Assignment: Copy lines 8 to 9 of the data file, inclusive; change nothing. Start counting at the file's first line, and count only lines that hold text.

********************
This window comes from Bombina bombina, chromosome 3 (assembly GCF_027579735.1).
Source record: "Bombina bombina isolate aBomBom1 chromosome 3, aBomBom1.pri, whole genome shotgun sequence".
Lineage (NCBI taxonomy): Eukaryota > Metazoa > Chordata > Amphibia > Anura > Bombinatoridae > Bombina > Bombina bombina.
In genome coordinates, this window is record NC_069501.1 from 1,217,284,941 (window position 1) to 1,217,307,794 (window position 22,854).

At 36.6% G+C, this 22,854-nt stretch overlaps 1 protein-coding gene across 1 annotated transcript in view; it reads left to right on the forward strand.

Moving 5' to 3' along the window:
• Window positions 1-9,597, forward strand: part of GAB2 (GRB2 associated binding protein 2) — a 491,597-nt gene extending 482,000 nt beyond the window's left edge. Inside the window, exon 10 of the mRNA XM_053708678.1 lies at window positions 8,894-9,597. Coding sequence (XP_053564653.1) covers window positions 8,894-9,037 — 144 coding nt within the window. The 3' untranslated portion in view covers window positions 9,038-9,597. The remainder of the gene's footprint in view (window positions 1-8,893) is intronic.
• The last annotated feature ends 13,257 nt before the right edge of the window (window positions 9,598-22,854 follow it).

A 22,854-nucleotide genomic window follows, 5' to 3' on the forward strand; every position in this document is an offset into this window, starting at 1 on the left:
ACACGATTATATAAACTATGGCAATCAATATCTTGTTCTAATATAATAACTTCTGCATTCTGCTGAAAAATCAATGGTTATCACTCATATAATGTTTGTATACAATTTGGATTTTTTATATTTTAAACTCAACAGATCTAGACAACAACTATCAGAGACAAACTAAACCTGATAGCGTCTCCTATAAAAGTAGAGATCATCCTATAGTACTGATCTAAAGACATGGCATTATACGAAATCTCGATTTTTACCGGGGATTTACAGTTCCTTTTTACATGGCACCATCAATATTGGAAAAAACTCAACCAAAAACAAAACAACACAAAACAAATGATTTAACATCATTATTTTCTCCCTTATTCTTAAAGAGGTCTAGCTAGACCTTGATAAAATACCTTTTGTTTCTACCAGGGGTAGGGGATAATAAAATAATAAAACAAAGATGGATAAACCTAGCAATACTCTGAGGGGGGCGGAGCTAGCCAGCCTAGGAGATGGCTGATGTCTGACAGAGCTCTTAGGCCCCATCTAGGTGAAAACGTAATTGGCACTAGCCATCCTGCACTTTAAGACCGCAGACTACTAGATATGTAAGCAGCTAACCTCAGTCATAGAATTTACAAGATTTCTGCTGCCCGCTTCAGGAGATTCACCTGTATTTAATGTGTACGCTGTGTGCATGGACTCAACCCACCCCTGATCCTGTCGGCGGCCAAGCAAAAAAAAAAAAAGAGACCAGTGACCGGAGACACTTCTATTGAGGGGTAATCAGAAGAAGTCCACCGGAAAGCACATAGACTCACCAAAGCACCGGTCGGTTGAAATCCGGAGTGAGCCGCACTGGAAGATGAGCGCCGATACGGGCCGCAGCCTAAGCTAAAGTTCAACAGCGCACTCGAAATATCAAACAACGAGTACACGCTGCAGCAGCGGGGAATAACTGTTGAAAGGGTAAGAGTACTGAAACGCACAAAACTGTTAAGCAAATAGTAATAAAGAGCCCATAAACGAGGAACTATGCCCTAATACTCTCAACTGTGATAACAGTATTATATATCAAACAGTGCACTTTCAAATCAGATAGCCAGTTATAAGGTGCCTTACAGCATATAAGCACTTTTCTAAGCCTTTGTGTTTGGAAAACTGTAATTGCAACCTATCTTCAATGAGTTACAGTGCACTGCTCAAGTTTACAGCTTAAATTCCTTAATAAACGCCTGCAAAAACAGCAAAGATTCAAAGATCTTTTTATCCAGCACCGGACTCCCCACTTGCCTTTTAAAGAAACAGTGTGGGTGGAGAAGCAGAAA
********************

• The last annotated feature ends 13,257 nt before the right edge of the window (window positions 9,598-22,854 follow it).

A 22,854-nucleotide genomic window follows, 5' to 3' on the forward strand; every position in this document is an offset into this window, starting at 1 on the left: